Ted Heath would have been questioned over seven abuse claims, police say

Violet Powell
October 6, 2017

Wiltshire Police have revealed the findings of Operation Conifer - an huge investigation by five police forces into sexual abuse claims against former Tory PM Sir Edward Heath.

"In July 2017, IICSA issued a notice to Wiltshire Police under Section 21 of the Inquiries Act 2005 requesting a copy of the "Senior Investigating Officer Investigation Closure Report" and a copy of the "Operation Conifer Summary Closure Report".

Police said none of the allegations, claiming Sir Edward assaulted victims as young as 10, took place while he was Prime Minister.

None of the allegations about which Wiltshire Police would have questioned Sir Edward relate to when he was prime minister, the force said.

Heath became leader of the Conservative party in 1965.

Mr Seligman has called for a judge-led inquiry into Wiltshire Police's investigation, for the evidence to be examined and independent findings to then be made public. The seven includes the alleged rape of an 11-year-old boy "during a paid sexual encounter in private in a dwelling".

One of the people was cautioned by officers while another is now being investigated.

The Bishop of Salisbury, Nicholas Holtam, this week defended Sir Edward: 'There is a relatively low threshold for being interviewed under caution, ' he wrote in the Church Times.

Heath died at his home in Salisbury in July 2005 aged 89, which means the claims against him can not be heard at trial and prosecutors can not say whether or not they would have brought charges.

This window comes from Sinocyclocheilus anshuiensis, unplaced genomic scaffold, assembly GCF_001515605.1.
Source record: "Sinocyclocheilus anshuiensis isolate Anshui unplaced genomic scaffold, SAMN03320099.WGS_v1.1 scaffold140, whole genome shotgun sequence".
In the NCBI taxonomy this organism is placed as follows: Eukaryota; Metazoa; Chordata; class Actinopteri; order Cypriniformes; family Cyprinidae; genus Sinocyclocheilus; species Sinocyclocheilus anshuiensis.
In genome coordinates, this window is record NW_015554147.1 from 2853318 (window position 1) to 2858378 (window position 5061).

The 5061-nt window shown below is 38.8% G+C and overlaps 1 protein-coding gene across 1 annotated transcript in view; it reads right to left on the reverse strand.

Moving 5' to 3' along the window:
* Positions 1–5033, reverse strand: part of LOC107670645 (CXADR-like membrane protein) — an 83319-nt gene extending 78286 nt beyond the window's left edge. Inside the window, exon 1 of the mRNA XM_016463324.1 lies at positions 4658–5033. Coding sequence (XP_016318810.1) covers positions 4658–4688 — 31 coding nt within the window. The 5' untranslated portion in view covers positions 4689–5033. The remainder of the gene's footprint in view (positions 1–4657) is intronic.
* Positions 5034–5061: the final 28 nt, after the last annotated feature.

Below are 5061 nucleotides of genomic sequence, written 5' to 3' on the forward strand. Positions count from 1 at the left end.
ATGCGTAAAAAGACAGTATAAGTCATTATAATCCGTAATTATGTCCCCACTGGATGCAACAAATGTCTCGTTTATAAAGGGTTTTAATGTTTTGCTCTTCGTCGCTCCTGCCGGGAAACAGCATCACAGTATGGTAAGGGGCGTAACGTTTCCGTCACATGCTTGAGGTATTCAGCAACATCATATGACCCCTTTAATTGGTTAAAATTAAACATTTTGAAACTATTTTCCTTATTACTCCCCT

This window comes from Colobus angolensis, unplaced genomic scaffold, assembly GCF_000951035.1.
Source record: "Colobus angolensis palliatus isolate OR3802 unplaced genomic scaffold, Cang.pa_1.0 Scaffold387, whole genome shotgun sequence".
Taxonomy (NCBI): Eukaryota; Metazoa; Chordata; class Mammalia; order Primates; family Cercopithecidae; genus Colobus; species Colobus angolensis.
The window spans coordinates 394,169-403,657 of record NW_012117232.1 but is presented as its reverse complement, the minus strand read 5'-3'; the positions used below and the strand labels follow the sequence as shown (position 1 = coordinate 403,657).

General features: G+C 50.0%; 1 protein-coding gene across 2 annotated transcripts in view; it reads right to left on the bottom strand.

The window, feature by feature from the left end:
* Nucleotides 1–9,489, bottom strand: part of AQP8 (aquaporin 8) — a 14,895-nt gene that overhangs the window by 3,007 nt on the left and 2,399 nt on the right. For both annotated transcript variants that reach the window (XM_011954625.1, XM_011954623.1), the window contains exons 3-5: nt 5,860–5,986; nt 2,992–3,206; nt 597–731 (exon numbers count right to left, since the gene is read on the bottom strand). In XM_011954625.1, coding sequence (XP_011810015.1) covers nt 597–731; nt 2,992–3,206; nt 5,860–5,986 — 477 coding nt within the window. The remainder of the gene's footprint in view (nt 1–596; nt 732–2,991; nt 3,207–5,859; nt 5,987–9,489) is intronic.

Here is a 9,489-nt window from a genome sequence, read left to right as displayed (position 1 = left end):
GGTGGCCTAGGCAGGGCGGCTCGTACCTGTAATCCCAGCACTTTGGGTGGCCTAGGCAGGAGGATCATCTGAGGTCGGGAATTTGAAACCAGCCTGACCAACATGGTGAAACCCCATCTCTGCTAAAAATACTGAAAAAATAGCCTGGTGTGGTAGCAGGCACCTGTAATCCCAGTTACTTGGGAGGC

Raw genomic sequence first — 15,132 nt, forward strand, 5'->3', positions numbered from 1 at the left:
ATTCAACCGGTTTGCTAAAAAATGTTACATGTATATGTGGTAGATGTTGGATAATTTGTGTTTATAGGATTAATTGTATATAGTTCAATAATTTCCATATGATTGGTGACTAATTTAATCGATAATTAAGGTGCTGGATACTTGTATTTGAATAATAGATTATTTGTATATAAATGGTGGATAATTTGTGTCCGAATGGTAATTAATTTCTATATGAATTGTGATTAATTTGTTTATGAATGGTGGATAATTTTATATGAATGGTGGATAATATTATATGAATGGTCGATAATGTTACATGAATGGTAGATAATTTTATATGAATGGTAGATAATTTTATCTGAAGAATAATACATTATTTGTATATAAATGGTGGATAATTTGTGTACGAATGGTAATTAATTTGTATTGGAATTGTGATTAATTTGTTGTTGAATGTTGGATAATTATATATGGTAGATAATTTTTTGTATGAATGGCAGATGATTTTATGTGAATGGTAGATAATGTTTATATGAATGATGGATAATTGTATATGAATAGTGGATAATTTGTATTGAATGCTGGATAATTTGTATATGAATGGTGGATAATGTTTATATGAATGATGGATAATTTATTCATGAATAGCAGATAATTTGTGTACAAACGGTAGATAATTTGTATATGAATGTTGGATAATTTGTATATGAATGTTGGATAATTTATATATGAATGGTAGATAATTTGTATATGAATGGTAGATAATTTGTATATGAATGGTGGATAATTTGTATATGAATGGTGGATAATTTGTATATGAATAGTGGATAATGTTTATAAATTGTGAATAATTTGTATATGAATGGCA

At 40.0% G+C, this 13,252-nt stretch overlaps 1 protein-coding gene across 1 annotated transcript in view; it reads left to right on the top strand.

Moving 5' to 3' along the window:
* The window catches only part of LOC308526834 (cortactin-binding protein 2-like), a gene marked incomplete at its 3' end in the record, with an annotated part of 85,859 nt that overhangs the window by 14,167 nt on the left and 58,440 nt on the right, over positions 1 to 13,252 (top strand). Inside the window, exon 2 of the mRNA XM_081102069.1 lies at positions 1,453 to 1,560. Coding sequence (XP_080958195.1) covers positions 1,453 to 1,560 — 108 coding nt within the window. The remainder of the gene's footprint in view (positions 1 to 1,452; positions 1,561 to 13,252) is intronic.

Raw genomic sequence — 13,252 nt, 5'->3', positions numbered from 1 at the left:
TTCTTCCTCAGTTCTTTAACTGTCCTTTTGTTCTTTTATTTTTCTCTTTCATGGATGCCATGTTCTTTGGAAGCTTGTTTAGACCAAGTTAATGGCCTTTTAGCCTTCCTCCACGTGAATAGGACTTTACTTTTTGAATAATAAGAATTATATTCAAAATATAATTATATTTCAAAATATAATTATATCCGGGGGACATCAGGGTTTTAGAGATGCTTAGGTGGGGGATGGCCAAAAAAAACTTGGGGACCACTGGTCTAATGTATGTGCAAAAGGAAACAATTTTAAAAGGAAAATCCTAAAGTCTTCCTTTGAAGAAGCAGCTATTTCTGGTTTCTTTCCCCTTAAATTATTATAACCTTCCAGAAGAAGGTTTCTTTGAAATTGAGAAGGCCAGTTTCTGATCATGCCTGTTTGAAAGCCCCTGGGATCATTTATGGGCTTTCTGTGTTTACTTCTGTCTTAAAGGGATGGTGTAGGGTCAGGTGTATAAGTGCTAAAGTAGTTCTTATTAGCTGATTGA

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In it, he said the decision to undertake the "incredibly complex and challenging investigation" was "not taken lightly", but added he would not be "buckling under pressure not to investigate or to conclude the investigation prematurely". This, again, was said to have been during a paid encounter.

The next assault allegedly occurred while Heath was the leader of the opposition in 1967.

Following its release on Thursday, Lord Hunt of Wirral, chair of the Sir Edward Heath Charitable Foundation, and Lord Armstrong of Ilminster, former Cabinet Secretary, released a joint statement slamming the report as "profoundly unsatisfactory".

Nineteen allegations were dismissed on the basis of "undermining information", the police said, while a further three were thrown out due to individuals mis-identifying Heath.

Of the 42 allegations identified by Operation Conifer, seven are considered credible enough to question Sir Edward but 22 have been dismissed as unsustainable while 13 are hard to take any further because they were made either anonymously or by third parties.

Ken MacDonald, the former director of public prosecutions, criticised the force for holding a press conference outside Heath's home and appealing for witnesses to come forward - which he said was likely to encourage "fantasists" to come forward.

"In line with the constituted powers of the inquiry, Wiltshire Police will, on receipt of further Section 21 notices, make available to IICSA any further material that it deems relevant to its terms of reference".

Police interviewed Sir Edward's personal police protection officers, his drivers and staff - and also reviewed his private papers held at the Bodleian Library.

The disclosures made against Sir Edward related to alleged offences of child sexual abuse, physical abuse and sexual abuse against an adult.

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